What are Solar Flares

In the past two weeks there have been reports of yet another large solar flare having been captured in wonderful detail on camera by NASA. Indeed, over the course of the past couple of years, anyone with their ear to the ground of the scientific world will have heard tell of the potentially destructive nature of the myriad imminent solar flares and the terrible doom by which they will apparently be accompanied . From Northern Ireland being plunged into an apocalyptic darkness within the next two years to the complete destruction of the world’s electrical infrastructure, the stories can be incredibly worrying – especially to the scientifically uninitiated. So what is this extraterrestrial phenomenon about which there has been so much recent conjecture?

Solar flares, when viewing one of the fantastic pictures captured of them, seem to be very aptly named, looking as they do like a flare emanating from the surface of the sun. Think of the gushing geysers of Iceland or North America and you won’t be too far off an appropriate image. The word ‘flare’, however, seems decidedly meek when one considers the sheer volume of energy that is released in your average expulsion. 6 x (10 to the power of 25) is how the number of Joules released is expressed mathematically, but for these purposes it is enough to say that the energy released is vast indeed. 60,000,000,000,000,000,000,000,000 Joules. Expressed more tangibly, if you try to imagine the amount of energy released when the Shoemaker-Levy 9 comet hit Jupiter in 1994, and multiply it by a mere 25,000, you are getting close. Essentially, it is impossible to conceive, but suffice to say, the word ‘flare’ most definitely doesn’t cut it.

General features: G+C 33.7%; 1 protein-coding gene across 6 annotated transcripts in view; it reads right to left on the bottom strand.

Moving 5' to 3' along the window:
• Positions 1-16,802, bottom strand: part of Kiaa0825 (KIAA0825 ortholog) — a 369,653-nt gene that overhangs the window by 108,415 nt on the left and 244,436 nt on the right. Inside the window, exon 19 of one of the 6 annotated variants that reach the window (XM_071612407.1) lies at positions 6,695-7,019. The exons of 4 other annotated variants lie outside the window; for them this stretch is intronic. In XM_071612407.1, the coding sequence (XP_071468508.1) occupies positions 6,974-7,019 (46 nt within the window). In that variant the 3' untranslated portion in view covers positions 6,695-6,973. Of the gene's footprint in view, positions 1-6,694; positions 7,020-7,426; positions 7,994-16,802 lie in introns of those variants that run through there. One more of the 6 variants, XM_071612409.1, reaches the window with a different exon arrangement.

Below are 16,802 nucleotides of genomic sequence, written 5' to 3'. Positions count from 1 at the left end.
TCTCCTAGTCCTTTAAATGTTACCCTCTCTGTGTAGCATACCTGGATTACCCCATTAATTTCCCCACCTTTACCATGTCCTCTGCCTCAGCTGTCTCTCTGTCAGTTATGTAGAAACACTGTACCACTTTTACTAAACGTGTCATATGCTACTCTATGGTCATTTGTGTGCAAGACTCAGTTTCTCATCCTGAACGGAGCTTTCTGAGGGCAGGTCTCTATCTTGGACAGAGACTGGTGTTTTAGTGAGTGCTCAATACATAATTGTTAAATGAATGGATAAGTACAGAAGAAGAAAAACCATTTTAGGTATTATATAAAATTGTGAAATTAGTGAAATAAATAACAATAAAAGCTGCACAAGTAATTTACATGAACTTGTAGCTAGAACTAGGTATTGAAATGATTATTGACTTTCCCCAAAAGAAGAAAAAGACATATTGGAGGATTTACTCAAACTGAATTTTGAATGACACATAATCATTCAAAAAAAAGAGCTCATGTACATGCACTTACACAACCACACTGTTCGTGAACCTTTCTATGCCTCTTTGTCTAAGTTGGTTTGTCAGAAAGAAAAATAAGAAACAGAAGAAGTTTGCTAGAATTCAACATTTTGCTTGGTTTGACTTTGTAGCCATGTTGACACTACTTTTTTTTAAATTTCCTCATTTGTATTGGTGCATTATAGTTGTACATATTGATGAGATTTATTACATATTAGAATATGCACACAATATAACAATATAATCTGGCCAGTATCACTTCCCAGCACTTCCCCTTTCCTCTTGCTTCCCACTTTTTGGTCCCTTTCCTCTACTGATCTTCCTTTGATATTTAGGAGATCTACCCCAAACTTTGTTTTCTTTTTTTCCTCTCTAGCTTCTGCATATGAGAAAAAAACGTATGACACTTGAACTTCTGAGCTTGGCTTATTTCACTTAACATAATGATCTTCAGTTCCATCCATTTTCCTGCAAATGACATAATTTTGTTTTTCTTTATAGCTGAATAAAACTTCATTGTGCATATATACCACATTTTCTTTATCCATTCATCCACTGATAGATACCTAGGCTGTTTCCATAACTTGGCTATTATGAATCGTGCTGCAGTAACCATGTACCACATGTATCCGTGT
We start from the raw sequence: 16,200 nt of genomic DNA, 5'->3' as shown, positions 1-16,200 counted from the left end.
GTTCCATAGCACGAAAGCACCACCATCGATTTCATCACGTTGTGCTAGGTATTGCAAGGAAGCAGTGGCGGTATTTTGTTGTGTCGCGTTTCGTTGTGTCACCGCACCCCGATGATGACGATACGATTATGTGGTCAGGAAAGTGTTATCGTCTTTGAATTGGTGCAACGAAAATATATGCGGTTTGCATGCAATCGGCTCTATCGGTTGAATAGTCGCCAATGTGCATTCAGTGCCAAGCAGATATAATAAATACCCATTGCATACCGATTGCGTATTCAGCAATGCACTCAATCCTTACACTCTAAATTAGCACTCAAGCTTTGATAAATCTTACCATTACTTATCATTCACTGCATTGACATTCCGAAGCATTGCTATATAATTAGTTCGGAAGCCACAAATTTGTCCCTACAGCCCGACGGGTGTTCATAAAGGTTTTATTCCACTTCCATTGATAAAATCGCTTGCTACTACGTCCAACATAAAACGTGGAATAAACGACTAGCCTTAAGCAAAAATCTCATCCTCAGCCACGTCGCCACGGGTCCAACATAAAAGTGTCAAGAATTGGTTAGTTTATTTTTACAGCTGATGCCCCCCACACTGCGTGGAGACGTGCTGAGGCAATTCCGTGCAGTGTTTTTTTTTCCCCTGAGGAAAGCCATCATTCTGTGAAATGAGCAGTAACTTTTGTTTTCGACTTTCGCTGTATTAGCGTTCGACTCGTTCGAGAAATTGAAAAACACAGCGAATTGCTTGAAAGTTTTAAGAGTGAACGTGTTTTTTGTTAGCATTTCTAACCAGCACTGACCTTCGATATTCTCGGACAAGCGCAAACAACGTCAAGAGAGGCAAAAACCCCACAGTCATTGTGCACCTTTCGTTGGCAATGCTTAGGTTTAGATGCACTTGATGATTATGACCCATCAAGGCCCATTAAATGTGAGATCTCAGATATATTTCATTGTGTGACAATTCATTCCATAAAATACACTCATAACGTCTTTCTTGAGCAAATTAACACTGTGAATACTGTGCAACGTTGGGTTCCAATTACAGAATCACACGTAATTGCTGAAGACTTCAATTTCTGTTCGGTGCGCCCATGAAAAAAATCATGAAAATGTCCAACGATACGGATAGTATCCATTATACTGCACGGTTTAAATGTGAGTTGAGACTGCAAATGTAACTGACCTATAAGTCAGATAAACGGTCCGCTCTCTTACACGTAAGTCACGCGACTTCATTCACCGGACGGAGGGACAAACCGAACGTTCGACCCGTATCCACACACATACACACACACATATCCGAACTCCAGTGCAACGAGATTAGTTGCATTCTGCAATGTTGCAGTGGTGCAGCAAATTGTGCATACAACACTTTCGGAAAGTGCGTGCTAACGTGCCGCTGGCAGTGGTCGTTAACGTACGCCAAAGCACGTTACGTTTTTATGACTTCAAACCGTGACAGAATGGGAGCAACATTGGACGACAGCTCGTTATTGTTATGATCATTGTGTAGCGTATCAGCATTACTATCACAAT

The cause of solar flares is complicated in the extreme to the layman, and are still not well know to the very scientists researching them. It is still completely impossible, for example, for mankind to predict the occurrence of them even to this day. In essence, flares occur when accelerated charged particles, mainly electrons, interact with what is known as the plasma medium. The cause of the acceleration of the charged particles is to do with complicated magnetic fields upon the surface of the sun, which under certain conditions become disconnected from each other leaving a helical magnetic void, out of which the material contained can violently expand, or, indeed, flare.

More important to the inhabitants of earth are the side effects of a solar flare. On a superficial level, their effects can be beautiful. The radiation released by a solar flare, known as a solar wind, upon contact with the earth’s magnetic field, causes what is known on as Aurora Borealis and Aurora Australis, or the magical Northern and Southern lights. One of the reasons that solar flares have been in the news so much recently is due to the fact that the Northern lights, normally contained within the relative remoteness of the Arctic Circle, have been witnessed as far south as Scotland, and even Japan, suggesting winds of a very large magnitude indeed. While these solar winds present a potential hazard to astronauts, they serve to do nothing but beautify the nights’ skies on ground level.

The more pertinent effects of solar flares involve the effect that the geomagnetic storms caused by them have on the electromagnetic field on earth. Power grids have been known to be knocked out for hours at a time, with more long-term crises predicted in the relatively near future. Short-wave radio communications can also be interfered with, and low-orbiting satellites can be made to drag, also affecting communications.

It is important to note that, while the effects of solar flares have the potential to be incredibly destructive to life on earth, the reality is that the chances are tremendously unlikely. The worst that is likely to be seen will be brief power shortages or a fleeting lack of signal to your mobile telephone. Solar flares really are nothing to worry about, but do constitute a very interesting scientific subject if you are so inclined.